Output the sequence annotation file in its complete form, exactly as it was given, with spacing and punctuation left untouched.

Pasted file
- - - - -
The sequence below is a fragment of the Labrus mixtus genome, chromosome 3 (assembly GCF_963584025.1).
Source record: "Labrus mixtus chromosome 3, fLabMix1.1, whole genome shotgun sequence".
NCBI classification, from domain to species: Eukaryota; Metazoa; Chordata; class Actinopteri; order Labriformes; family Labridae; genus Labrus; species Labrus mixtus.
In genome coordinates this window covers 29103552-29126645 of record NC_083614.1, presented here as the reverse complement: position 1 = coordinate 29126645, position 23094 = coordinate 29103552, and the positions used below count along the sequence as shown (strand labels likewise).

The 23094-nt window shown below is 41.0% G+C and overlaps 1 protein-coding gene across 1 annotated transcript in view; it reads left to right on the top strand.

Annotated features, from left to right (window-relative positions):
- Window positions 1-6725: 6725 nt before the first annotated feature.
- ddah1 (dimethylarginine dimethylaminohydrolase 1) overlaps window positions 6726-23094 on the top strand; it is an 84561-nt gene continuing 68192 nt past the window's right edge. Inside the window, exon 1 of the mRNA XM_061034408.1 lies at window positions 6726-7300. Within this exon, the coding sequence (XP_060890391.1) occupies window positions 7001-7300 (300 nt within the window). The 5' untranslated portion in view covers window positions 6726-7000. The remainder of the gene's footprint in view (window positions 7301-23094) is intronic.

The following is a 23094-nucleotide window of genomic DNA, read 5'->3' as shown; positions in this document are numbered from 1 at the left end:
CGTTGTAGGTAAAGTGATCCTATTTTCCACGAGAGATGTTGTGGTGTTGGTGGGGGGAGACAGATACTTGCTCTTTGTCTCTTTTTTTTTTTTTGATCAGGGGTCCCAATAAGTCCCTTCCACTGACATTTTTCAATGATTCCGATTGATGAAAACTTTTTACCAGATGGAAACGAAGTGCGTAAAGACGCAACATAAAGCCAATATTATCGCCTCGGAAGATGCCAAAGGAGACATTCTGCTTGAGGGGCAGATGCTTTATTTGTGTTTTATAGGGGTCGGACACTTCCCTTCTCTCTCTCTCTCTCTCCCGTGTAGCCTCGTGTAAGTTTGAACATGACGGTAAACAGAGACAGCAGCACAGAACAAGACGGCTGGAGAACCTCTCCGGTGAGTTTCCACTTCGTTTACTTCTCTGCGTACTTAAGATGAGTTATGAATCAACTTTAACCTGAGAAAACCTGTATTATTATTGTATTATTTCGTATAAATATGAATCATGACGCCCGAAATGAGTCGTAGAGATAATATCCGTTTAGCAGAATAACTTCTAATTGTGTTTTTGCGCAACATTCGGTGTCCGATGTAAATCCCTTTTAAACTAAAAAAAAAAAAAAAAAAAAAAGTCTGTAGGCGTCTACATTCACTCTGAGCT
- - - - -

The sequence below is a fragment of the Labrus mixtus genome, chromosome 3 (assembly GCF_963584025.1).
Source record: "Labrus mixtus chromosome 3, fLabMix1.1, whole genome shotgun sequence".
NCBI classification, from domain to species: Eukaryota; Metazoa; Chordata; class Actinopteri; order Labriformes; family Labridae; genus Labrus; species Labrus mixtus.
In genome coordinates this window covers 29103552-29126645 of record NC_083614.1, presented here as the reverse complement: position 1 = coordinate 29126645, position 23094 = coordinate 29103552, and the positions used below count along the sequence as shown (strand labels likewise).

The 23094-nt window shown below is 41.0% G+C and overlaps 1 protein-coding gene across 1 annotated transcript in view; it reads left to right on the top strand.

Annotated features, from left to right (window-relative positions):
- Window positions 1-6725: 6725 nt before the first annotated feature.
- ddah1 (dimethylarginine dimethylaminohydrolase 1) overlaps window positions 6726-23094 on the top strand; it is an 84561-nt gene continuing 68192 nt past the window's right edge. Inside the window, exon 1 of the mRNA XM_061034408.1 lies at window positions 6726-7300. Within this exon, the coding sequence (XP_060890391.1) occupies window positions 7001-7300 (300 nt within the window). The 5' untranslated portion in view covers window positions 6726-7000. The remainder of the gene's footprint in view (window positions 7301-23094) is intronic.

The following is a 23094-nucleotide window of genomic DNA, read 5'->3' as shown; positions in this document are numbered from 1 at the left end:
CGTTGTAGGTAAAGTGATCCTATTTTCCACGAGAGATGTTGTGGTGTTGGTGGGGGGAGACAGATACTTGCTCTTTGTCTCTTTTTTTTTTTTTGATCAGGGGTCCCAATAAGTCCCTTCCACTGACATTTTTCAATGATTCCGATTGATGAAAACTTTTTACCAGATGGAAACGAAGTGCGTAAAGACGCAACATAAAGCCAATATTATCGCCTCGGAAGATGCCAAAGGAGACATTCTGCTTGAGGGGCAGATGCTTTATTTGTGTTTTATAGGGGTCGGACACTTCCCTTCTCTCTCTCTCTCTCTCCCGTGTAGCCTCGTGTAAGTTTGAACATGACGGTAAACAGAGACAGCAGCACAGAACAAGACGGCTGGAGAACCTCTCCGGTGAGTTTCCACTTCGTTTACTTCTCTGCGTACTTAAGATGAGTTATGAATCAACTTTAACCTGAGAAAACCTGTATTATTATTGTATTATTTCGTATAAATATGAATCATGACGCCCGAAATGAGTCGTAGAGATAATATCCGTTTAGCAGAATAACTTCTAATTGTGTTTTTGCGCAACATTCGGTGTCCGATGTAAATCCCTTTTAAACTAAAAAAAAAAAAAAAAAAAAAAGTCTGTAGGCGTCTACATTCACTCTGAGCT